As the Harrow Turns

“I do seek to find unexpected beauty in items not intended for visual satisfaction,” says metal sculptor Keith Berner of Hendersonville. Photos by Matt Rose.

Keith Berner found his ideal job some years ago when he took a position at the Genesee Country Village and Museum, near Lake Ontario in western New York State. “I’ve always enjoyed tools and machinery and understanding how things work,” says Berner. It was during his time at the museum — dedicated to the agricultural history of the Genesee Valley — that he learned of the crafts that any 19th-century landowner had to master to carry out daily tasks, with an emphasis on iron. Soon, he was talking to local blacksmiths and earning a degree in Industrial Modelmaking from Genesee Community College, and not long after, he was teaching a college course himself — in metalworking — and setting up his own shop at home.

Since moving to Hendersonville seven years ago, Berner has been exploring the artistic elements of metal, combining bits of agricultural, automotive, and industrial machinery into distinctive sculptural forms. “I grew up around my grandfather’s farm and have a particular fondness for agricultural parts,” Berner says. “I do seek to find unexpected beauty in items not intended for visual satisfaction. Components are generally designed with the finished machine in mind, to fit the equipment and perform a function. But many components are beautifully designed, and when viewed on their own, it’s easy to take the mundane and make an item of wonderment.”

Harrows, the contraptions harnessed to mules or tractors to break up ground for planting, provide the sharp-edged discs that Berner uses as foundations for wall pieces that include strips of copper or bronze, rivets, and small gears from clocks. “The harsh black background with the gold color from the metal evokes an Asian influence in my work,” Berner says. Larger pieces, up to a foot tall, use semi-circular metal bracing, highly polished, as a ground for the rounded forms of machine gears and cogs.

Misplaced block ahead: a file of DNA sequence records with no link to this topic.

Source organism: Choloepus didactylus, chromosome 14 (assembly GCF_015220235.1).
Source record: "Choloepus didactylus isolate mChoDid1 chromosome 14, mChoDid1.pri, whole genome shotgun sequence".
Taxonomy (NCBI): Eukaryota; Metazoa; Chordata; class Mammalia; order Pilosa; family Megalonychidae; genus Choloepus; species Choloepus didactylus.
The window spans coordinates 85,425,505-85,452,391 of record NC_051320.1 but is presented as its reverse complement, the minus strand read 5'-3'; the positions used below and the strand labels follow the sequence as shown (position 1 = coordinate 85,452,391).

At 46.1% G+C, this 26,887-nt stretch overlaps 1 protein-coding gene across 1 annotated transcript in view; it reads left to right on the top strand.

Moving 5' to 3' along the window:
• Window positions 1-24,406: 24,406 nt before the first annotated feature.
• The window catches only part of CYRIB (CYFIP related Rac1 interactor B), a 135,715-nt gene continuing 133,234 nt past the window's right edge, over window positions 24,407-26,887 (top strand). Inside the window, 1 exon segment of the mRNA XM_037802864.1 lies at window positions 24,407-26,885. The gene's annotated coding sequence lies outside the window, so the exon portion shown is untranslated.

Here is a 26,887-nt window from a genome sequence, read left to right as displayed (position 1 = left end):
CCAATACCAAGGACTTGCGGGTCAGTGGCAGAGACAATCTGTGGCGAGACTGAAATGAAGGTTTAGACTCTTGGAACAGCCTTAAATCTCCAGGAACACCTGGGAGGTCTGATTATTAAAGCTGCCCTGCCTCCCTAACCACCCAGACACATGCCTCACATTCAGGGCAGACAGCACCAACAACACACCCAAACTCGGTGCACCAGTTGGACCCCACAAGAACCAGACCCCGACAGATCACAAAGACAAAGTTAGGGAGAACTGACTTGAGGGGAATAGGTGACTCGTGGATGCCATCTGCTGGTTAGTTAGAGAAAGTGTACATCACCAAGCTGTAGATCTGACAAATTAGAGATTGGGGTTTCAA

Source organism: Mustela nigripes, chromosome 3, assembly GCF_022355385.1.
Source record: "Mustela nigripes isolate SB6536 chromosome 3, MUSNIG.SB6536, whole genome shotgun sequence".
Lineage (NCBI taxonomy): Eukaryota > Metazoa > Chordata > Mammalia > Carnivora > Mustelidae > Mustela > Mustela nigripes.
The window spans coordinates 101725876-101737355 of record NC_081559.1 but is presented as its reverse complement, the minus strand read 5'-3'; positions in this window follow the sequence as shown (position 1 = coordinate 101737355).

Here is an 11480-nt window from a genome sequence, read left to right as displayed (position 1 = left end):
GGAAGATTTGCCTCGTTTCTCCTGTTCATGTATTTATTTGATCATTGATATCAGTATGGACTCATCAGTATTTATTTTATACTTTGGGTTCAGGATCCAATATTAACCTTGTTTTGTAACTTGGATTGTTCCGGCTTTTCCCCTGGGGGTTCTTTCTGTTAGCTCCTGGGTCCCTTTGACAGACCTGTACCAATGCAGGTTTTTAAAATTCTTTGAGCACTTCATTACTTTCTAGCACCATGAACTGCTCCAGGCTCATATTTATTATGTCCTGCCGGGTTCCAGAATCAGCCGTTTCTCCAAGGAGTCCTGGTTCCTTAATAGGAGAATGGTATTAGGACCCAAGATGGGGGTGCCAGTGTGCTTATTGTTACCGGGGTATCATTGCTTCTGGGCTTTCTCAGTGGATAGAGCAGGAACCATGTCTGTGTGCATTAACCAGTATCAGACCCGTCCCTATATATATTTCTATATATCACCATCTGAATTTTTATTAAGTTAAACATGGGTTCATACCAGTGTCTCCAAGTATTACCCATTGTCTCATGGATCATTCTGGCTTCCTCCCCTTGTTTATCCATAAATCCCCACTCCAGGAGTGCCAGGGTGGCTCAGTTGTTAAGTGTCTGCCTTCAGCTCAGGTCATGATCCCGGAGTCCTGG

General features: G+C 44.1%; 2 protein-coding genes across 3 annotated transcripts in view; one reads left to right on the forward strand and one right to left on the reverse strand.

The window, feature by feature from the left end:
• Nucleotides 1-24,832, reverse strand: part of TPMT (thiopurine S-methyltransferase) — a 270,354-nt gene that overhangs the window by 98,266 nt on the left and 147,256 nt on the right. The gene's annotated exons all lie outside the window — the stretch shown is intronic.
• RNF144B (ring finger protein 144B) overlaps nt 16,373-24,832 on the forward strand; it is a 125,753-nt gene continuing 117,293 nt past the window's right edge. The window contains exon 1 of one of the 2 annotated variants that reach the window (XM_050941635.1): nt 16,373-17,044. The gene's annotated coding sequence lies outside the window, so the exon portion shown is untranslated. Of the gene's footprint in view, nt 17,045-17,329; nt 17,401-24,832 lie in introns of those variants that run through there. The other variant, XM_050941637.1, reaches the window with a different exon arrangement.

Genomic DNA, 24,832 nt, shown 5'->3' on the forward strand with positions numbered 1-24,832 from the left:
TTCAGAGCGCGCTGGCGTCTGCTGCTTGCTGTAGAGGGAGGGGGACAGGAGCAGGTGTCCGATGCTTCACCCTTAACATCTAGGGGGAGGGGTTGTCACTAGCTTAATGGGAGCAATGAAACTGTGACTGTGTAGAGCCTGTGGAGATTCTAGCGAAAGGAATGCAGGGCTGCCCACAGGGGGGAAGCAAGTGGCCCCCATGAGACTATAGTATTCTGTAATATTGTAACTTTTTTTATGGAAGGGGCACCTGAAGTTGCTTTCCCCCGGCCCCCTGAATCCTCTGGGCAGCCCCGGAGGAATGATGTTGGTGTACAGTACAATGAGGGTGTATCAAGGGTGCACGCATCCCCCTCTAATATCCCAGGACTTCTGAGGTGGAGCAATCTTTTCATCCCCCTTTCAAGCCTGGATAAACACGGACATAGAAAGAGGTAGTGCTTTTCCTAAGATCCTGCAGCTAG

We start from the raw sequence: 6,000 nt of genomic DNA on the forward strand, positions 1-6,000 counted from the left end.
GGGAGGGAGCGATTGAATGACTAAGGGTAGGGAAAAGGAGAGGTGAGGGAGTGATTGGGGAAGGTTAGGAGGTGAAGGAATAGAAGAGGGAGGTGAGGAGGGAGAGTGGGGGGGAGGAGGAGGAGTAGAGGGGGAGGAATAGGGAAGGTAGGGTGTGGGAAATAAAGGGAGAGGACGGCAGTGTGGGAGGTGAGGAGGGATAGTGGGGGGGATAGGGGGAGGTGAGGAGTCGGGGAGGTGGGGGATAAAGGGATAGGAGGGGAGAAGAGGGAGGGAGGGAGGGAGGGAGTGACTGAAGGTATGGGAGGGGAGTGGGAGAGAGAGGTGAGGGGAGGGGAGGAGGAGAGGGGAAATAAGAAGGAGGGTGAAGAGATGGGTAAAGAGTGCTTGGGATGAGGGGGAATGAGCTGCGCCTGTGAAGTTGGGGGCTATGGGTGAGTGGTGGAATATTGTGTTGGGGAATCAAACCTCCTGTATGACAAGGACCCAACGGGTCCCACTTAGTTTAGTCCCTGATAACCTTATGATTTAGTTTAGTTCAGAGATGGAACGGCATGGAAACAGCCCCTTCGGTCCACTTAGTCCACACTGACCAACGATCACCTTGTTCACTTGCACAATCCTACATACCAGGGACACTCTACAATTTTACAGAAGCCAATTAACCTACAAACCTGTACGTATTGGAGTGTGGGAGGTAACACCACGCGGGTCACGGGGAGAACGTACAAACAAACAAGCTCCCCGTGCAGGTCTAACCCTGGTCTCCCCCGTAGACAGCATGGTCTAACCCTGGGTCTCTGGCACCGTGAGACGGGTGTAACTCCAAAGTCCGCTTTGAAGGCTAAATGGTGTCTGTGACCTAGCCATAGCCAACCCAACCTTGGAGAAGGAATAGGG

“Cattail”

“In most cases, I disassemble objects such as clocks and machinery into like-sized components, but anything can serve as a component,” he adds. “One of my early lamps uses an upside-down metal strainer as a shade, which radiates small circles of light in patterns. And another lamp uses a series of steel rings, stacked and bolted together, as a sheath that covers the bulb.”

While Berner’s sculptures and collaged smaller pieces have a spontaneity that belies their quotidian sources, each one begins as a random collection of components laid out on the bench. “I usually start with a large structural piece that serves as the central core of the work,” Berner says. “Then I gather an array of appropriately sized components and begin to compose. I continually rearrange and replace pieces until it fits my vision, and sometimes pieces will remain on my workbench for days.”

The path to a well-stocked studio wasn’t an easy one. Back in New York, while he was teaching in college, Berner began building a home shop that was only the beginning in a series of increasingly elaborate ones. “I continued to build my home shop mainly with tools that required me to fix, repair, and sell equipment to buy better tools to start all over again,” Berner recalls. “My wife always claimed I bought tools to repair my existing tools.” 

“Shooting Star”

Then came the urge to escape the harsh northern winters, with a search that eventually led to western North Carolina. “We looked for a place that had the perfect climate, gorgeous mountains, and that welcomed and appreciated artists,” Berner says of the decision to settle in Hendersonville. By then, his shop was stuffed with bulky equipment that presented a logistical challenge to relocate: “Trips to move all of my used equipment were endless, but we love living here.”

Since the move, Berner has earned a degree in Professional Crafts from Haywood Community College and continues to take blacksmithing courses to sharpen his skills. Hendersonville’s Open Studio Tour first brought Berner’s sculptures to public attention — exposure that will continue with the fall tour in September. Berner’s also been working with Heidi Mayfield at her Art on the Wall Studios & Gallery to include his pieces in the space’s opening exhibits this summer.

His work, like his journey, has been transformative. “I attempt to look at material and see something other than what it was designed for. As with many that eventually find work they love, it was a long path.”

Keith Berner’s work can be seen locally at Art on the Wall Studios & Gallery in Hendersonville (125 4th Avenue W.) and at the Tryon Painters & Sculptors gallery (78 N. Trade St.). Visit bernermetalworks.com for more information.

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